The BlackBerry Priv went on sales Nov. 6 and early reviews are mixed. The Priv is BlackBerry's first Android smartphone -- and widely viewed as the company's last gasp at making handsets.
Voices from around the Web sounded off on the Priv and lauded its intentions, while also lambasting its execution. Here's what they said.
BlackBerry still knows how to design solid pieces of hardware, according to reviewers. The Priv's design was praised by most. "It has a curved 5.4-inch screen that feels nice and big without being unwieldy -- even with the slider open. The back is really grippy without being tacky, thanks to a 'glass-weave' finish that I really like," wrote The Verge's Dieter Bohn. "It feels solid and the slider opens and closes with a satisfying snick." But it's heavy. At 6.7 ounces, it outweighs most handsets on the market.
The phrase "they don't make 'em like they used to" apparently applies to the keyboard. The Priv has a slide-out keyboard that hides behind the screen. Precious few smartphones include keyboards these days, and BlackBerry was the undisputed keyboard-designing king. No so with the Priv.
"The four-row QWERTY keyboard ... is a little disappointing, I'm sorry to say. It's the smallest flagship BlackBerry keyboard in a while," complained PCMag's Sascha Segan. "The rows of keys are a little squatter and less sharply sculpted. The keys themselves are just about as clicky as the Classic's, which isn't as clicky as older BlackBerry devices' keys. The small, cramped keys aren't nearly as friendly to big or clumsy thumbs as older BlackBerry keyboards were."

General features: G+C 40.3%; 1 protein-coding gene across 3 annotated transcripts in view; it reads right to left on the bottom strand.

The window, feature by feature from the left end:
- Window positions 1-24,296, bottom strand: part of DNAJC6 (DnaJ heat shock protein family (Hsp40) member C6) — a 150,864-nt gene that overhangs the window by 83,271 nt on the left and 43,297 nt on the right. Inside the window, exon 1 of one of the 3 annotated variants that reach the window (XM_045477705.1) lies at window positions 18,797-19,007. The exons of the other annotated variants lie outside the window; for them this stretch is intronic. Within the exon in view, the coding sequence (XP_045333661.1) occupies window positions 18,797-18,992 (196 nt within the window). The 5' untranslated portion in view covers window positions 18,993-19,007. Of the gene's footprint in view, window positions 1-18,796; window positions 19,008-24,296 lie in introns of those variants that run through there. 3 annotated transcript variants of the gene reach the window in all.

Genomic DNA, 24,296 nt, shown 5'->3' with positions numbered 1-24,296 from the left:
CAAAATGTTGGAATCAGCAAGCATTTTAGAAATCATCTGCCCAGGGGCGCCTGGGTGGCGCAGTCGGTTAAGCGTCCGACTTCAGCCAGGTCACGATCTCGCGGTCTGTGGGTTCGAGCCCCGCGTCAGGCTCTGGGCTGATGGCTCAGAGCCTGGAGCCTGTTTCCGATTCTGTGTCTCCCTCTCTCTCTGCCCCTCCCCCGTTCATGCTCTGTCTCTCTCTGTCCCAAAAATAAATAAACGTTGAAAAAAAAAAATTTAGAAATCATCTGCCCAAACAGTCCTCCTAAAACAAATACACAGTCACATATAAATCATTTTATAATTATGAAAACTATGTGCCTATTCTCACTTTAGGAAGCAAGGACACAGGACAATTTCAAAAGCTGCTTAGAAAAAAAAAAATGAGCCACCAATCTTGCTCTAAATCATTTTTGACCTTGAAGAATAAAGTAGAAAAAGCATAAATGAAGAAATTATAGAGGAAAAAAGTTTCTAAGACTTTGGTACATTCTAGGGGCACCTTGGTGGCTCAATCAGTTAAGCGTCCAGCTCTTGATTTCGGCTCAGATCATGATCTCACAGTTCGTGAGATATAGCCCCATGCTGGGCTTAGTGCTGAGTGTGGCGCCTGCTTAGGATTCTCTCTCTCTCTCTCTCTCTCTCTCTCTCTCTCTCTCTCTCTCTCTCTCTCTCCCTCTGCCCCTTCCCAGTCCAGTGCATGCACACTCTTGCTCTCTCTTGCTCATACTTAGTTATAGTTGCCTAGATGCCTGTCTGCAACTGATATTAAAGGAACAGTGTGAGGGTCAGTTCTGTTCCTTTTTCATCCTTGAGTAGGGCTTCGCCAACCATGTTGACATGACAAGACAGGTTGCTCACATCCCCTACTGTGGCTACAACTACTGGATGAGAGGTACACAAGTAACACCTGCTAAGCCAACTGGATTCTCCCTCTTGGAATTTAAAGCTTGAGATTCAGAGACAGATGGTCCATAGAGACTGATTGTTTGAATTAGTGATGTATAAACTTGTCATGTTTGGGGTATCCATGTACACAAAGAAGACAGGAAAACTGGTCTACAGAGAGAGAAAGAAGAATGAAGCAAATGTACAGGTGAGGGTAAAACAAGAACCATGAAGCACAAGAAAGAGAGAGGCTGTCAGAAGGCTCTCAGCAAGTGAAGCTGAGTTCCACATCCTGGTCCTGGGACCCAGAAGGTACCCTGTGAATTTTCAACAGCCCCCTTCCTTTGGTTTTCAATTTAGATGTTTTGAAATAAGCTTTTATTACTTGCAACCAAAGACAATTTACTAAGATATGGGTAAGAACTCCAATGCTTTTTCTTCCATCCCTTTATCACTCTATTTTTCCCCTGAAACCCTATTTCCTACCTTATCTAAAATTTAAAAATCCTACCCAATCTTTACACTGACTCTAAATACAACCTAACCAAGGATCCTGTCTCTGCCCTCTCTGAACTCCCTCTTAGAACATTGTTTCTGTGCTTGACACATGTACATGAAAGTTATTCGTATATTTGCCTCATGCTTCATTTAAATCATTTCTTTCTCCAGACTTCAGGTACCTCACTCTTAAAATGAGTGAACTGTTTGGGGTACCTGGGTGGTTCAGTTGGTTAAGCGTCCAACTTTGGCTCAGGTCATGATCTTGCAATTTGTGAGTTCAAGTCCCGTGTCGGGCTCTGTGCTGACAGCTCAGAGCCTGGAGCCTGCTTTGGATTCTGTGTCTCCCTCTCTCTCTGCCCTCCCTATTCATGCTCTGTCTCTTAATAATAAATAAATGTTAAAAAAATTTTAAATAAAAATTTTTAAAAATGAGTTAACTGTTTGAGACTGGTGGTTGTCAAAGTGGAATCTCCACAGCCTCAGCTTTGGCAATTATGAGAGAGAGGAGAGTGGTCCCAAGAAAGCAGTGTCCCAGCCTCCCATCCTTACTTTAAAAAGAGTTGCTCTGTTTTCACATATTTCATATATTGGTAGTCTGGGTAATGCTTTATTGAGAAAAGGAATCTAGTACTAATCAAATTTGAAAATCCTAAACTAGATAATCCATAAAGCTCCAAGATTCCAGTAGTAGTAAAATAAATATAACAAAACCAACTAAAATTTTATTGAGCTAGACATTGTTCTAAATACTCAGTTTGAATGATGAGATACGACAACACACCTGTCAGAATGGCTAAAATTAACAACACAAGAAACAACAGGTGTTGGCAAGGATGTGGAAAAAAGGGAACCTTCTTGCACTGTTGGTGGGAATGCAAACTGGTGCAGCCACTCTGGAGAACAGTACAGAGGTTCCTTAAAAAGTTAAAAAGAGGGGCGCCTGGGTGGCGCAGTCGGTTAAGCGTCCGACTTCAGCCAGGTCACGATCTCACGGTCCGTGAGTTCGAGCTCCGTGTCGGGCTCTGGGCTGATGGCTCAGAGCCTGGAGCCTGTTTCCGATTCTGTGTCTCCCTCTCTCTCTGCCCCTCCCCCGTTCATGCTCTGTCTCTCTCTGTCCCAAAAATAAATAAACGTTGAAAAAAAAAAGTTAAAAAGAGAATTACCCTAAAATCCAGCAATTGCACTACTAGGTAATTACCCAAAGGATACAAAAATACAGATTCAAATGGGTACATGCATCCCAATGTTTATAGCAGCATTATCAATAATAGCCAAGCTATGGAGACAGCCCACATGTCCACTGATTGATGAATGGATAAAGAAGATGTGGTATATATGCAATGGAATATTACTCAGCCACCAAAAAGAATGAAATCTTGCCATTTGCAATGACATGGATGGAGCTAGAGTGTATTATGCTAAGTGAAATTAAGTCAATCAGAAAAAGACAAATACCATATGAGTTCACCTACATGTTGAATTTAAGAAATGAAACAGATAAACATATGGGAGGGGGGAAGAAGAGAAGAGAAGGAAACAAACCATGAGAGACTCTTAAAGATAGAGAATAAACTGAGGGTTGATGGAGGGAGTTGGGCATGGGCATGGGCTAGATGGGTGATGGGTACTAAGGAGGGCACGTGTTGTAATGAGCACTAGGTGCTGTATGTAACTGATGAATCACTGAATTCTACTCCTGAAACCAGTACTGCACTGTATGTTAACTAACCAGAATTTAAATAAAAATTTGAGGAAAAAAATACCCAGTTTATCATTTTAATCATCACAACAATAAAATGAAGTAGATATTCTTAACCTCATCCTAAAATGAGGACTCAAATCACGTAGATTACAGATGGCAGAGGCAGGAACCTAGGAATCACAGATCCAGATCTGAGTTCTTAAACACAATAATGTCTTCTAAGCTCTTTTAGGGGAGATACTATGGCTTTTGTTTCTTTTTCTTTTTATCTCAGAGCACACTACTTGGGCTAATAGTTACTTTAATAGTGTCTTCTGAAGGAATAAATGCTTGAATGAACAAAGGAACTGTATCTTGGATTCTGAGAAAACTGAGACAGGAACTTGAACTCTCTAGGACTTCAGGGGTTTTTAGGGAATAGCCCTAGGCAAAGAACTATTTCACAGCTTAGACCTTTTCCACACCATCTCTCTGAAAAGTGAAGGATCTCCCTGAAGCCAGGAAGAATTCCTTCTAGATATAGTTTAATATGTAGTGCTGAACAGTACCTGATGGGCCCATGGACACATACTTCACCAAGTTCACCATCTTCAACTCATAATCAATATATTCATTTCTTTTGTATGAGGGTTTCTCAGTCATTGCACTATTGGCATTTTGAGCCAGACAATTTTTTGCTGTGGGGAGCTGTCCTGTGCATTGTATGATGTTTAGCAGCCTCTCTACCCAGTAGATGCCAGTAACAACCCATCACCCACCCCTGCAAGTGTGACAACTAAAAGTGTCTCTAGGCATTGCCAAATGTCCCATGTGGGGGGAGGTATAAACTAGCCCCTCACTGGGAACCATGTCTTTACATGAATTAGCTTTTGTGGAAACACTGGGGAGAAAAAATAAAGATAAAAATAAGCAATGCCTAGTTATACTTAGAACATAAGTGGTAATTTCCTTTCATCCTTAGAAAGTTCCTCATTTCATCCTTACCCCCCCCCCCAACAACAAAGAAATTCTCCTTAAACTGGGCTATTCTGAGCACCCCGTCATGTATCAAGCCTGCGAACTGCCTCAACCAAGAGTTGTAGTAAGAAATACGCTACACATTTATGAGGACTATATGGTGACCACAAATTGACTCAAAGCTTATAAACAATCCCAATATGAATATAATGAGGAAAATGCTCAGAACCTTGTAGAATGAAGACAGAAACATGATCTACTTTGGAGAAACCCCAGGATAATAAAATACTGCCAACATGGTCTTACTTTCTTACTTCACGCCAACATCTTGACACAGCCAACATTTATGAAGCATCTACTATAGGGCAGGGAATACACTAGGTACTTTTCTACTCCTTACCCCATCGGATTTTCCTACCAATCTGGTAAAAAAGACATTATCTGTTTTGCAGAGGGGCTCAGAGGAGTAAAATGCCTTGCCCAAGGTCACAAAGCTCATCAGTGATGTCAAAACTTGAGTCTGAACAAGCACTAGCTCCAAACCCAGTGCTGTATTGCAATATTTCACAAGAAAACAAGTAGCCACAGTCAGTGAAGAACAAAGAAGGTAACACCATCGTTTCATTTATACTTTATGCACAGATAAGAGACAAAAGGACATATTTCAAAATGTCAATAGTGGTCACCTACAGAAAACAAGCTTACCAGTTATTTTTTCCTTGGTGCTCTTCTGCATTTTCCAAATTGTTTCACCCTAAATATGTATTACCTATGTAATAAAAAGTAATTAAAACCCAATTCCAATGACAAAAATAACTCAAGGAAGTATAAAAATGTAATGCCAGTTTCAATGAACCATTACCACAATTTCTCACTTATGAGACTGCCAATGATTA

Joanna Stern at The Wall Street Journal disagrees. "The sculpted plastic keys were great when I had to write a lengthy email and make edits to a story," said Stern, who also claimed to reach 60 words per minute on the hardware keys.
All three reviewers praised the customizable keyboard shortcuts and the ability to use it as a trackpad for controlling the screen.
User interface speed was roundly bashed by reviews. The Android 5.0 Lollipop operating system appears to be mostly stock, but BlackBerry made some necessary changes to ensure its services function properly. The code and the Snapdragon 808 processor don't get along. Bohn, Segan, and Stern all complained of laggy performance, app crashes, and lost tap-recognition. The camera, in particular, was derided for sluggish behavior.
The Priv earned praise for voice call quality and battery life, but BlackBerry's security measures are being questioned. BlackBerry has committed to monthly security updates for the Priv, and baked encryption keys into the hardware during manufacturing, but it still allows users to sign up for Google services. That means Google is getting all your data anyway.
PCMag's Segan points out that Android 6.0 Marshmallow is much more secure thanks to device-wide encryption and fine-grain control over permissions. The Journal's Stern, however, suggests the Priv's DTEK software -- a security dashboard of sorts -- lets users revoke certain permissions (camera, etc.) at will.
One thing every review agrees on: The Priv is way too expensive. The handset retails for $699, which is more than the iPhone 6s, Samsung Galaxy S6, and myriad other flagship handsets. Even worse, many Android smartphones are priced in the $200 to $400 range that deliver good-enough performance.
Who is the BlackBerry Priv for? Not for consumers. Business execs who demand a physical keyboard and want good battery life may be pleased with the Priv, but the high price and sluggish performance may outweigh those benefits.